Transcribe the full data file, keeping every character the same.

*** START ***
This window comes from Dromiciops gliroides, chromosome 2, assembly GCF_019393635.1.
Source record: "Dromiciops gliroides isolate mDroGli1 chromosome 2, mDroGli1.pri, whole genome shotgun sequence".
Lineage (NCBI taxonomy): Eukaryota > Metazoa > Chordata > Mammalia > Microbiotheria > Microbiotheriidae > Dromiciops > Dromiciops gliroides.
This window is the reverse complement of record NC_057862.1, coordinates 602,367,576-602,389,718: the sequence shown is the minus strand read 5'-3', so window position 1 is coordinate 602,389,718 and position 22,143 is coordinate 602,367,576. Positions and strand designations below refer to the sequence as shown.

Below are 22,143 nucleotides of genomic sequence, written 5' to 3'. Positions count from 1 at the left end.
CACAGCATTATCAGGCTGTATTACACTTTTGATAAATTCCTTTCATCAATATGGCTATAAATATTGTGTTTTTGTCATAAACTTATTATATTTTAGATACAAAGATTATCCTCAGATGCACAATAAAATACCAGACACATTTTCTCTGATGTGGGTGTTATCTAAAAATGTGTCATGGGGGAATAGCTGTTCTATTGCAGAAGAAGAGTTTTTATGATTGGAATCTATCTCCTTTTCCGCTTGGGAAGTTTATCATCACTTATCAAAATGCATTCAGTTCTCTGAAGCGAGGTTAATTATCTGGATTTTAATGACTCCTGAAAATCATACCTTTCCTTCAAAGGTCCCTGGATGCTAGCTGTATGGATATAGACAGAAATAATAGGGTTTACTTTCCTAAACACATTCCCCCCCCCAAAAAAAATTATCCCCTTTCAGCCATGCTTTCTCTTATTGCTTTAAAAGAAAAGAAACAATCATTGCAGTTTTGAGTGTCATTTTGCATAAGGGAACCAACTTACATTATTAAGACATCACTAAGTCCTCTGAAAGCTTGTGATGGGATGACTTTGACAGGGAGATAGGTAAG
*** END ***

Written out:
This window comes from Dromiciops gliroides, chromosome 2, assembly GCF_019393635.1.
Source record: "Dromiciops gliroides isolate mDroGli1 chromosome 2, mDroGli1.pri, whole genome shotgun sequence".
Lineage (NCBI taxonomy): Eukaryota > Metazoa > Chordata > Mammalia > Microbiotheria > Microbiotheriidae > Dromiciops > Dromiciops gliroides.
This window is the reverse complement of record NC_057862.1, coordinates 602,367,576-602,389,718: the sequence shown is the minus strand read 5'-3', so window position 1 is coordinate 602,389,718 and position 22,143 is coordinate 602,367,576. Positions and strand designations below refer to the sequence as shown.

Below are 22,143 nucleotides of genomic sequence, written 5' to 3'. Positions count from 1 at the left end.
CACAGCATTATCAGGCTGTATTACACTTTTGATAAATTCCTTTCATCAATATGGCTATAAATATTGTGTTTTTGTCATAAACTTATTATATTTTAGATACAAAGATTATCCTCAGATGCACAATAAAATACCAGACACATTTTCTCTGATGTGGGTGTTATCTAAAAATGTGTCATGGGGGAATAGCTGTTCTATTGCAGAAGAAGAGTTTTTATGATTGGAATCTATCTCCTTTTCCGCTTGGGAAGTTTATCATCACTTATCAAAATGCATTCAGTTCTCTGAAGCGAGGTTAATTATCTGGATTTTAATGACTCCTGAAAATCATACCTTTCCTTCAAAGGTCCCTGGATGCTAGCTGTATGGATATAGACAGAAATAATAGGGTTTACTTTCCTAAACACATTCCCCCCCCCAAAAAAAATTATCCCCTTTCAGCCATGCTTTCTCTTATTGCTTTAAAAGAAAAGAAACAATCATTGCAGTTTTGAGTGTCATTTTGCATAAGGGAACCAACTTACATTATTAAGACATCACTAAGTCCTCTGAAAGCTTGTGATGGGATGACTTTGACAGGGAGATAGGTAAG